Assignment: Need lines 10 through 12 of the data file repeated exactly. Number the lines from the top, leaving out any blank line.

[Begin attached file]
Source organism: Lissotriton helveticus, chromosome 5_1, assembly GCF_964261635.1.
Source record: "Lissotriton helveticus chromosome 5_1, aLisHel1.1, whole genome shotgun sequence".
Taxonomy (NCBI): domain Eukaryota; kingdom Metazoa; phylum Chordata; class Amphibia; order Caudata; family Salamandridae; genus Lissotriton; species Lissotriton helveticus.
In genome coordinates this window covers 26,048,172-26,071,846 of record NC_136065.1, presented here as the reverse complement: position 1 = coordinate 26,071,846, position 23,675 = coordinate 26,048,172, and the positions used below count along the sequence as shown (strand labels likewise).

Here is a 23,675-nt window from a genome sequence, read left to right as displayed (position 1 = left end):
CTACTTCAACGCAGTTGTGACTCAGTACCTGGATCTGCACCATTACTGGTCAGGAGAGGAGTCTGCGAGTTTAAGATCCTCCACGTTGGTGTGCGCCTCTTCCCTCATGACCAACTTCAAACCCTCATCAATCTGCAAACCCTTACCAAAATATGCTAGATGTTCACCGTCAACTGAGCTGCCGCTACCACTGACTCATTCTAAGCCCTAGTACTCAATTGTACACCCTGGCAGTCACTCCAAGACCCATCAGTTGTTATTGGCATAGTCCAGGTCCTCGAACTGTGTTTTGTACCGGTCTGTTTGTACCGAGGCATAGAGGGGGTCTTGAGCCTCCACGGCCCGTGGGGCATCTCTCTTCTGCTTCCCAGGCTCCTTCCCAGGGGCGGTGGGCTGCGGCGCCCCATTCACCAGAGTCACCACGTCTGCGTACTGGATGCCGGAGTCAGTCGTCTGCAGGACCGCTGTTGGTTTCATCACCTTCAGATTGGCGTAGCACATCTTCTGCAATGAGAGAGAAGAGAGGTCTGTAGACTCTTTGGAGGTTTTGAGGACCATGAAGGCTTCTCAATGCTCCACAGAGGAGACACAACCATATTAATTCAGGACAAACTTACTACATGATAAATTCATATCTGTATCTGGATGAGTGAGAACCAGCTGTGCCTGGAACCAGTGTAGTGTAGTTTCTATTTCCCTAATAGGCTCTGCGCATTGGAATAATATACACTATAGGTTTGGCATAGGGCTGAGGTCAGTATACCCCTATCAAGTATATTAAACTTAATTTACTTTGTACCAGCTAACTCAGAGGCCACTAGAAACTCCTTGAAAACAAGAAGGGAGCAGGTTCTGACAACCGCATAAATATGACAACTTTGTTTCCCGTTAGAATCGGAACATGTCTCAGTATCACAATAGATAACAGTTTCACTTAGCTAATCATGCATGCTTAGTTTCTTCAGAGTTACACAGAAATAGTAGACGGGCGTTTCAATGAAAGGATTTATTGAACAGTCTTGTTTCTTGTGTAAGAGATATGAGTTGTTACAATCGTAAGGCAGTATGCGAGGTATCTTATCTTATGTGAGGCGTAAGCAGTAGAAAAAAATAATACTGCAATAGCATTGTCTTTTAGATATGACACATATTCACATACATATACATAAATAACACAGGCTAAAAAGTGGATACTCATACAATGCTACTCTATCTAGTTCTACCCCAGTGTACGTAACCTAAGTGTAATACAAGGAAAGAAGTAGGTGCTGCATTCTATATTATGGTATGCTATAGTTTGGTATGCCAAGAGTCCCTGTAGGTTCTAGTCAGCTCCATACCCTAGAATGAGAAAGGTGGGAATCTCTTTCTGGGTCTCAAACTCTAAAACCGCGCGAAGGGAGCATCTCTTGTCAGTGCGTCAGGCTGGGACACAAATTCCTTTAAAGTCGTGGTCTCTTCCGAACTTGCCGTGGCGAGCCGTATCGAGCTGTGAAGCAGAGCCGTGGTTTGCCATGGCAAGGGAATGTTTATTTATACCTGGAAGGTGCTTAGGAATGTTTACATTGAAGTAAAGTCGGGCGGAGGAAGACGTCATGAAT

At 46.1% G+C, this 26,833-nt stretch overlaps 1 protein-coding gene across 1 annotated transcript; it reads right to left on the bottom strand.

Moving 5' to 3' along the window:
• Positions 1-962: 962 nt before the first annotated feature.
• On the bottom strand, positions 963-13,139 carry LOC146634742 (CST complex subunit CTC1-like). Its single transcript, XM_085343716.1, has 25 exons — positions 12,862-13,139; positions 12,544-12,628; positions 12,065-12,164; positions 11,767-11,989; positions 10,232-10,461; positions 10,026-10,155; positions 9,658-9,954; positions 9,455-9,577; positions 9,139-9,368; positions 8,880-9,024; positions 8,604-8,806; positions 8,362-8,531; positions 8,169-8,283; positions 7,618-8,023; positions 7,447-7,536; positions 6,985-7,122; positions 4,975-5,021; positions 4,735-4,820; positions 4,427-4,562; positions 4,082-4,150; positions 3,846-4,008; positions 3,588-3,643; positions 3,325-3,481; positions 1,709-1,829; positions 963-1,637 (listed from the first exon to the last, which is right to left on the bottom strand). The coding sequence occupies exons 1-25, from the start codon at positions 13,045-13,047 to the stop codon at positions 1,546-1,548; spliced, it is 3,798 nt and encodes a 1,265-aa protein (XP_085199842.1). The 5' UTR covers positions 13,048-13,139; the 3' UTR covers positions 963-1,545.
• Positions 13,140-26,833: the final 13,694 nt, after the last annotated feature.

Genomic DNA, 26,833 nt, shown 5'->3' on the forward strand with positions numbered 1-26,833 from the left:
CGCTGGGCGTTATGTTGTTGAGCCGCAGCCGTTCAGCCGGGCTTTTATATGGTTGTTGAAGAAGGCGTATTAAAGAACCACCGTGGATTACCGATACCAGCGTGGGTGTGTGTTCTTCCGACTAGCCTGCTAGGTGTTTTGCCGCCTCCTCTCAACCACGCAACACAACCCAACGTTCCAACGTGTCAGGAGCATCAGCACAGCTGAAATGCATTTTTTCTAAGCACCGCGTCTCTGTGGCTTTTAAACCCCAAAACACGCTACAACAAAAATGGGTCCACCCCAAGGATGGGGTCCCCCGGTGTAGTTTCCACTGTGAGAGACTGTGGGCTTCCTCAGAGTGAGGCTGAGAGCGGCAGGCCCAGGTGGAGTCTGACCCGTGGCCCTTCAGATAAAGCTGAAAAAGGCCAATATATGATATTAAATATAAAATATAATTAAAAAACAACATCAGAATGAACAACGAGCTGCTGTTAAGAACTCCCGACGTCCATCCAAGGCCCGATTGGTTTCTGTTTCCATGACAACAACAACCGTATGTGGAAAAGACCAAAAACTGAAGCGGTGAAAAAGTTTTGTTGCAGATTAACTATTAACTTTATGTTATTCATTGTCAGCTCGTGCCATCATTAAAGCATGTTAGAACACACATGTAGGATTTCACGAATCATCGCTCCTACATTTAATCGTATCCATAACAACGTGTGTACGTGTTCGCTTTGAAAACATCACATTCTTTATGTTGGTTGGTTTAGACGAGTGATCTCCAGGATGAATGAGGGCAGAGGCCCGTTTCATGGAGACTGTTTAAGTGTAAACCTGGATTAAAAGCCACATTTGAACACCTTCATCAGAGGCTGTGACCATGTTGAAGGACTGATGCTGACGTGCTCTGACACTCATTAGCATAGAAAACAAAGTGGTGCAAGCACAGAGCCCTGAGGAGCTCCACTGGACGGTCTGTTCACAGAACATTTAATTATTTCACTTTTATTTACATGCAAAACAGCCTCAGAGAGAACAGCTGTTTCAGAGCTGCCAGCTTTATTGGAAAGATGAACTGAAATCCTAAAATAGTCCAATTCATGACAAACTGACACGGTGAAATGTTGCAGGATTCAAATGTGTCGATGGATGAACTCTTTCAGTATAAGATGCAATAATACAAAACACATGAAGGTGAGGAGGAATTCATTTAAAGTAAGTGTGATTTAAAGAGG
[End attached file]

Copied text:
• On the bottom strand, positions 963-13,139 carry LOC146634742 (CST complex subunit CTC1-like). Its single transcript, XM_085343716.1, has 25 exons — positions 12,862-13,139; positions 12,544-12,628; positions 12,065-12,164; positions 11,767-11,989; positions 10,232-10,461; positions 10,026-10,155; positions 9,658-9,954; positions 9,455-9,577; positions 9,139-9,368; positions 8,880-9,024; positions 8,604-8,806; positions 8,362-8,531; positions 8,169-8,283; positions 7,618-8,023; positions 7,447-7,536; positions 6,985-7,122; positions 4,975-5,021; positions 4,735-4,820; positions 4,427-4,562; positions 4,082-4,150; positions 3,846-4,008; positions 3,588-3,643; positions 3,325-3,481; positions 1,709-1,829; positions 963-1,637 (listed from the first exon to the last, which is right to left on the bottom strand). The coding sequence occupies exons 1-25, from the start codon at positions 13,045-13,047 to the stop codon at positions 1,546-1,548; spliced, it is 3,798 nt and encodes a 1,265-aa protein (XP_085199842.1). The 5' UTR covers positions 13,048-13,139; the 3' UTR covers positions 963-1,545.
• Positions 13,140-26,833: the final 13,694 nt, after the last annotated feature.

Genomic DNA, 26,833 nt, shown 5'->3' on the forward strand with positions numbered 1-26,833 from the left: